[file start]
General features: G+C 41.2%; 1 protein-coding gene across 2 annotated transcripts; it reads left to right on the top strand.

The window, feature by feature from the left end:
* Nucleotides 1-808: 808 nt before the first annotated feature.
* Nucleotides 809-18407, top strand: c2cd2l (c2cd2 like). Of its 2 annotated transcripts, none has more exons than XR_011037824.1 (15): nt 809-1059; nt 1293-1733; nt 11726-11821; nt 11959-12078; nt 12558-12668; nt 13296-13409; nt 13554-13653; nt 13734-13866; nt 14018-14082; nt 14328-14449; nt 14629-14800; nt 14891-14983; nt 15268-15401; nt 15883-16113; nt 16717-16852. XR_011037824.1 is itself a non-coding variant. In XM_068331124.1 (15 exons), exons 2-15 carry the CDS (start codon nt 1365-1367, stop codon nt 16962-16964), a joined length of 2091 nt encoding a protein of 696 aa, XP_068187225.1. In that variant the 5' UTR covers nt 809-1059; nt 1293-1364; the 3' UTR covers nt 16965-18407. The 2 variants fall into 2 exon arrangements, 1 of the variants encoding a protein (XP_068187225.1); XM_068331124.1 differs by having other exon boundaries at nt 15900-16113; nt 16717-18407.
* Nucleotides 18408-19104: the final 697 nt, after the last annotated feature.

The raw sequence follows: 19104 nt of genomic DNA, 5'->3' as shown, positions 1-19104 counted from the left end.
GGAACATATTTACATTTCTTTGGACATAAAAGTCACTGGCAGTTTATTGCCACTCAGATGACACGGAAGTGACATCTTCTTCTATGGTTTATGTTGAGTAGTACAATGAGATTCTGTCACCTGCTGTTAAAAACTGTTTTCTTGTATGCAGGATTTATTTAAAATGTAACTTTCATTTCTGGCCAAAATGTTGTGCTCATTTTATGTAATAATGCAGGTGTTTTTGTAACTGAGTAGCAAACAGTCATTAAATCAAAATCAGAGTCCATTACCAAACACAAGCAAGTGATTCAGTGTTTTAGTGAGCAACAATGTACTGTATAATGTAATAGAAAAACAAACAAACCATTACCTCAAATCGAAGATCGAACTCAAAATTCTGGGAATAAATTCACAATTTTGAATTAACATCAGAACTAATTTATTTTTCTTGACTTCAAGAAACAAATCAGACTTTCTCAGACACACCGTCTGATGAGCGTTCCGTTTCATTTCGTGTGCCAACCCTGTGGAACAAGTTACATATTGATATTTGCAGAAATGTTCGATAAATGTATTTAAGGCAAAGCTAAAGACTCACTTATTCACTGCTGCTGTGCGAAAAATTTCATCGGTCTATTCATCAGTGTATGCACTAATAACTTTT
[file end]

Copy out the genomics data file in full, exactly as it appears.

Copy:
General features: G+C 41.2%; 1 protein-coding gene across 2 annotated transcripts; it reads left to right on the top strand.

The window, feature by feature from the left end:
* Nucleotides 1-808: 808 nt before the first annotated feature.
* Nucleotides 809-18407, top strand: c2cd2l (c2cd2 like). Of its 2 annotated transcripts, none has more exons than XR_011037824.1 (15): nt 809-1059; nt 1293-1733; nt 11726-11821; nt 11959-12078; nt 12558-12668; nt 13296-13409; nt 13554-13653; nt 13734-13866; nt 14018-14082; nt 14328-14449; nt 14629-14800; nt 14891-14983; nt 15268-15401; nt 15883-16113; nt 16717-16852. XR_011037824.1 is itself a non-coding variant. In XM_068331124.1 (15 exons), exons 2-15 carry the CDS (start codon nt 1365-1367, stop codon nt 16962-16964), a joined length of 2091 nt encoding a protein of 696 aa, XP_068187225.1. In that variant the 5' UTR covers nt 809-1059; nt 1293-1364; the 3' UTR covers nt 16965-18407. The 2 variants fall into 2 exon arrangements, 1 of the variants encoding a protein (XP_068187225.1); XM_068331124.1 differs by having other exon boundaries at nt 15900-16113; nt 16717-18407.
* Nucleotides 18408-19104: the final 697 nt, after the last annotated feature.

The raw sequence follows: 19104 nt of genomic DNA, 5'->3' as shown, positions 1-19104 counted from the left end.
GGAACATATTTACATTTCTTTGGACATAAAAGTCACTGGCAGTTTATTGCCACTCAGATGACACGGAAGTGACATCTTCTTCTATGGTTTATGTTGAGTAGTACAATGAGATTCTGTCACCTGCTGTTAAAAACTGTTTTCTTGTATGCAGGATTTATTTAAAATGTAACTTTCATTTCTGGCCAAAATGTTGTGCTCATTTTATGTAATAATGCAGGTGTTTTTGTAACTGAGTAGCAAACAGTCATTAAATCAAAATCAGAGTCCATTACCAAACACAAGCAAGTGATTCAGTGTTTTAGTGAGCAACAATGTACTGTATAATGTAATAGAAAAACAAACAAACCATTACCTCAAATCGAAGATCGAACTCAAAATTCTGGGAATAAATTCACAATTTTGAATTAACATCAGAACTAATTTATTTTTCTTGACTTCAAGAAACAAATCAGACTTTCTCAGACACACCGTCTGATGAGCGTTCCGTTTCATTTCGTGTGCCAACCCTGTGGAACAAGTTACATATTGATATTTGCAGAAATGTTCGATAAATGTATTTAAGGCAAAGCTAAAGACTCACTTATTCACTGCTGCTGTGCGAAAAATTTCATCGGTCTATTCATCAGTGTATGCACTAATAACTTTT